With about 14 minutes left against the University of Portland Monday night (Nov. 14), the host Washington Huskies’ guard Tony Wroten shoveled a pass across the paint and through maybe eight players. The ball wound up in the ample hands of Aziz N’Diaye, who put in the hole to up the already insurmountable lead that would end in a 93-63 Dawg-pounding.
It was the third UW victory in about 60 hours. It leaves the team 3-0 with nearly a week off before facing a skein of six winnable games that could lead to an early 9-0 mark.
Against elite teams? Of course not, but why should that matter? The Huskies already are ranked 28th in one national poll and 29th in another. At season’s end, when NCAA-tourney seeding considerations are made, nine straight early wins (or even seven of nine) would augment the rest of a record mostly wrought from daunting contests amid the new, highly competitive Pac-12 conference.
More importantly: Even an easy 30-point grounding of the Portland Pilots serves another critical purpose. Coach Lorenzo Romar has eight freshmen this season and a pair of sensational sophomores. No matter what the caliber of the opponent, every win bonds the young players and builds their confidence.
Wroten, it was widely believed as the season approached, would prove to be the key freshman. He’d already received something like LeBron James celebrity treatment at Garfield High in Seattle. To say that he already appears to be, ahem, passing the test in the NCAA is obvious beyond being an inevitable pun. Among his team-leading six assists Monday, Wroten’s seemingly effortless toss to N’Diaye was of NBA-caliber precision, or would’ve been were the pro league in business and if NBA players even valued the passing game anymore.
The effort was part of Wroten’s growing highlight reel, with feats that have made fans gasp in amazement. Yes, and even he would concede that he’s not even the best or most valuable player on the young team.
Would that be C.J. Wilcox? The sophomore guard, showing formidable scoring talent, was named the season’s first Pac-12 player of the week. Would it be Terrence Ross, the Portland-bred sophomore three-point specialist who led scorers with 24 against Portland? Or how about N’Diaye, the seven-foot Senegal-born center who seems to have grown measurably in basketball skills now that it’s unlikely he will (or will need to) grow any further in stature?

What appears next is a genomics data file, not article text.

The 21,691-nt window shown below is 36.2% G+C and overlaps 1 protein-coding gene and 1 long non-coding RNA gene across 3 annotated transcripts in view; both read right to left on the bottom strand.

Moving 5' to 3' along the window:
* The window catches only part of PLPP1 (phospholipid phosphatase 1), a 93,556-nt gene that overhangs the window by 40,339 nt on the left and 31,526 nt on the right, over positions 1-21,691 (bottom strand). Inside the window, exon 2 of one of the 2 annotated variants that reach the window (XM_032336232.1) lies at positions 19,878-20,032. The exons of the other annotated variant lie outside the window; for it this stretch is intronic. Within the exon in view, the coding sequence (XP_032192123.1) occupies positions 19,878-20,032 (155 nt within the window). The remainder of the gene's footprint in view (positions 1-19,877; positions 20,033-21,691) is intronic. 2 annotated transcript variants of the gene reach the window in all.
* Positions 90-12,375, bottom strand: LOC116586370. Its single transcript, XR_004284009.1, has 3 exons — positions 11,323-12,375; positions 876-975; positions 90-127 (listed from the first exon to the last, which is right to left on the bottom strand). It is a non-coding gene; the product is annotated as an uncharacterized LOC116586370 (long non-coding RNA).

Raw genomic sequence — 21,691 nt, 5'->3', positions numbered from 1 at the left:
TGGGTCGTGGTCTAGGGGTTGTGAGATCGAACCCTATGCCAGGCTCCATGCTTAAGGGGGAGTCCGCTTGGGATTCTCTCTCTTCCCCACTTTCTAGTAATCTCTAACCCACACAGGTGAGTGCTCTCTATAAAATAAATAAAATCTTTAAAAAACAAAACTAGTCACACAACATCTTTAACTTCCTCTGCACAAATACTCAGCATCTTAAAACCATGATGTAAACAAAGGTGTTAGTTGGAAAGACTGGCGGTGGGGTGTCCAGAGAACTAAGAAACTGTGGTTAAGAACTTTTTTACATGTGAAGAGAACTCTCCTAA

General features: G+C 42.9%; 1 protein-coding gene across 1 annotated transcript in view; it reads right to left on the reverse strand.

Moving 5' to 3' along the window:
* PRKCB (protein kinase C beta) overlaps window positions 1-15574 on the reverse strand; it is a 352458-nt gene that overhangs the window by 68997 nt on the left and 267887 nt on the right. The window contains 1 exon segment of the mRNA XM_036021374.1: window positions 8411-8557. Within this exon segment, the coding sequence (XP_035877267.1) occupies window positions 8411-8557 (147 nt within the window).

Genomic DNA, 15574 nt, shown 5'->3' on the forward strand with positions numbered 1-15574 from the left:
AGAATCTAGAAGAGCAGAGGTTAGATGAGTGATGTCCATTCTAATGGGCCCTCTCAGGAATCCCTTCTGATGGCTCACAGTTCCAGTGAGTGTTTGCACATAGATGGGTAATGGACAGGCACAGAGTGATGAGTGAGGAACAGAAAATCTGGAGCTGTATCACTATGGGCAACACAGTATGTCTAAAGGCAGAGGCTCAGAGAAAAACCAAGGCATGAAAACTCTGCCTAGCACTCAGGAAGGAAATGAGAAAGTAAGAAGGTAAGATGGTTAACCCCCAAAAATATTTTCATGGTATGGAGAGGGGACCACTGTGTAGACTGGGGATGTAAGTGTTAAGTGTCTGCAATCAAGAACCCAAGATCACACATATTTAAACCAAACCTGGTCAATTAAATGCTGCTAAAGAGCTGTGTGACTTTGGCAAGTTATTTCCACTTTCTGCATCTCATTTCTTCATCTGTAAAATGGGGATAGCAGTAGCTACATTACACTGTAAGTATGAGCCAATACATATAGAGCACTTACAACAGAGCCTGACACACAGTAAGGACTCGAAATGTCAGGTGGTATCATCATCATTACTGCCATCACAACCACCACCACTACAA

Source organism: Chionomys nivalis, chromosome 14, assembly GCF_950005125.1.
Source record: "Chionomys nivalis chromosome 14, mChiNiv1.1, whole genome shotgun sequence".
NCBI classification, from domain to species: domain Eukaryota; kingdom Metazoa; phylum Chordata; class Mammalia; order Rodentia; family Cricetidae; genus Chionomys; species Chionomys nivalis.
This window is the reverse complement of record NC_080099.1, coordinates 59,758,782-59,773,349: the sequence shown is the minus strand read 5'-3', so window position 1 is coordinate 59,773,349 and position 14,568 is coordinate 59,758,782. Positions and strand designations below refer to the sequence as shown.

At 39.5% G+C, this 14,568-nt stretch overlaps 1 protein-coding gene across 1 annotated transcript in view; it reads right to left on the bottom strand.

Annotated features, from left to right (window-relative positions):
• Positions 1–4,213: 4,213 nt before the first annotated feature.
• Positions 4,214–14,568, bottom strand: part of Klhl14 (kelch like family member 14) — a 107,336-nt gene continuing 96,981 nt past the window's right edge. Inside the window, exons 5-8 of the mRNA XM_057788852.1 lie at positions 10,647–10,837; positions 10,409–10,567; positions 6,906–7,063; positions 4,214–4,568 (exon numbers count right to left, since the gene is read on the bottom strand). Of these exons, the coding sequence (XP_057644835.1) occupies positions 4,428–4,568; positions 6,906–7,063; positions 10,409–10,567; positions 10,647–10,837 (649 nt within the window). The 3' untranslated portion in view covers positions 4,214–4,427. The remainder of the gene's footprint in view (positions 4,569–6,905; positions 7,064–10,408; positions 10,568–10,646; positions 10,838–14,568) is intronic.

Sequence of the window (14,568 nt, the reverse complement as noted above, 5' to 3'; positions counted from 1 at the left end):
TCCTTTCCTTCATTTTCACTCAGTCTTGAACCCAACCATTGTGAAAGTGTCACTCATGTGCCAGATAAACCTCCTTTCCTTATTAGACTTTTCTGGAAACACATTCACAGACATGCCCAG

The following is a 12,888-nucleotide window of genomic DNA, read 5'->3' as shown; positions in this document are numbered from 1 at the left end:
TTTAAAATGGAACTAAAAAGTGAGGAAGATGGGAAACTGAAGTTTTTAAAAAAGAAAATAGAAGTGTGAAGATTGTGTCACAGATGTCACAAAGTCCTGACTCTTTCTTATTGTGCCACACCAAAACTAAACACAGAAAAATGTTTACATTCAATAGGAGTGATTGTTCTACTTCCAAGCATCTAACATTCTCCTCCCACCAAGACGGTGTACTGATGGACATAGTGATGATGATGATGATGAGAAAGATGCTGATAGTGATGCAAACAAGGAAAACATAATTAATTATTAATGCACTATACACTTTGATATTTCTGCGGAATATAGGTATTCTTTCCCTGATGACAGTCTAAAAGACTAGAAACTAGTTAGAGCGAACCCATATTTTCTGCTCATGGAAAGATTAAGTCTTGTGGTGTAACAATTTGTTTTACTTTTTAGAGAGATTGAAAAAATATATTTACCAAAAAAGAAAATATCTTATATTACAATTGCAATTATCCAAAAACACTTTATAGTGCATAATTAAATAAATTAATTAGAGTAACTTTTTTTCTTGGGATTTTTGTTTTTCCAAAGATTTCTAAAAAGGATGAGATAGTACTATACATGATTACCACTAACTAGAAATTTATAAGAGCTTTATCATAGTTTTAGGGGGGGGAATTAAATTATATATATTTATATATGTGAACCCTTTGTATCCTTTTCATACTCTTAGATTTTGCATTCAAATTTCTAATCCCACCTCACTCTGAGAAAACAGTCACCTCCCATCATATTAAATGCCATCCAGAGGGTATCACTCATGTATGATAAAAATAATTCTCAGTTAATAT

All of the above seem to be insignificant questions. What seems to matter most going forward (or guard or center) is whether a young club with apparently deep talent reserves will be able to continue to develop continuity, especially when inevitable problems occur.
During the Portland game, for example, the Dawgs were stalled at 21 points for nearly four minutes until Abdul Gaddy (the junior is back and seemingly healthy after last season’s major knee injury) and Wilcox tossed down three-balls. After that Portland never got closer than 11.
Portland partisans may not relish further encounters with the likes of Wroten.
After the game, Romar spoke to reporters about the prize freshman: "You kind of allow his personality to take over on the floor. He's special in that way."
Early as it is and even though some arbiters pick the Dawgs as no better than fourth in the conference, it could be that the team itself will continue to improve enough to prove “special in that way” when March rolls around.